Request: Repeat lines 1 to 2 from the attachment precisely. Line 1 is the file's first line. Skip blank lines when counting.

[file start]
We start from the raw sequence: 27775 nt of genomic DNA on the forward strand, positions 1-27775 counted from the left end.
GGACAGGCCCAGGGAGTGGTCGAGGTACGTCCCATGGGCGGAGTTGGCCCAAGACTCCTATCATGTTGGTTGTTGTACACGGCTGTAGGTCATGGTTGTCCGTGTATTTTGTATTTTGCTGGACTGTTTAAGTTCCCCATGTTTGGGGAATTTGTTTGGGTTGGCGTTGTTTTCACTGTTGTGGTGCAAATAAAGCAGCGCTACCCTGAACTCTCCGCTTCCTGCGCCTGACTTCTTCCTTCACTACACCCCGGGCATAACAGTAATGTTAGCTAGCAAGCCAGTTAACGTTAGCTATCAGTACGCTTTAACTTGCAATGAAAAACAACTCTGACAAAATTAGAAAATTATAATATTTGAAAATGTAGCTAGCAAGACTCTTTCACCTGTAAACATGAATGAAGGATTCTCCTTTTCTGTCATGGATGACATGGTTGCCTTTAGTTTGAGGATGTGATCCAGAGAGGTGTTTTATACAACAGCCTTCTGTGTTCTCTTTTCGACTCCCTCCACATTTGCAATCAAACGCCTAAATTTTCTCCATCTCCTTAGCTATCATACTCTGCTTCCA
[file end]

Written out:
We start from the raw sequence: 27775 nt of genomic DNA on the forward strand, positions 1-27775 counted from the left end.
GGACAGGCCCAGGGAGTGGTCGAGGTACGTCCCATGGGCGGAGTTGGCCCAAGACTCCTATCATGTTGGTTGTTGTACACGGCTGTAGGTCATGGTTGTCCGTGTATTTTGTATTTTGCTGGACTGTTTAAGTTCCCCATGTTTGGGGAATTTGTTTGGGTTGGCGTTGTTTTCACTGTTGTGGTGCAAATAAAGCAGCGCTACCCTGAACTCTCCGCTTCCTGCGCCTGACTTCTTCCTTCACTACACCCCGGGCATAACAGTAATGTTAGCTAGCAAGCCAGTTAACGTTAGCTATCAGTACGCTTTAACTTGCAATGAAAAACAACTCTGACAAAATTAGAAAATTATAATATTTGAAAATGTAGCTAGCAAGACTCTTTCACCTGTAAACATGAATGAAGGATTCTCCTTTTCTGTCATGGATGACATGGTTGCCTTTAGTTTGAGGATGTGATCCAGAGAGGTGTTTTATACAACAGCCTTCTGTGTTCTCTTTTCGACTCCCTCCACATTTGCAATCAAACGCCTAAATTTTCTCCATCTCCTTAGCTATCATACTCTGCTTCCA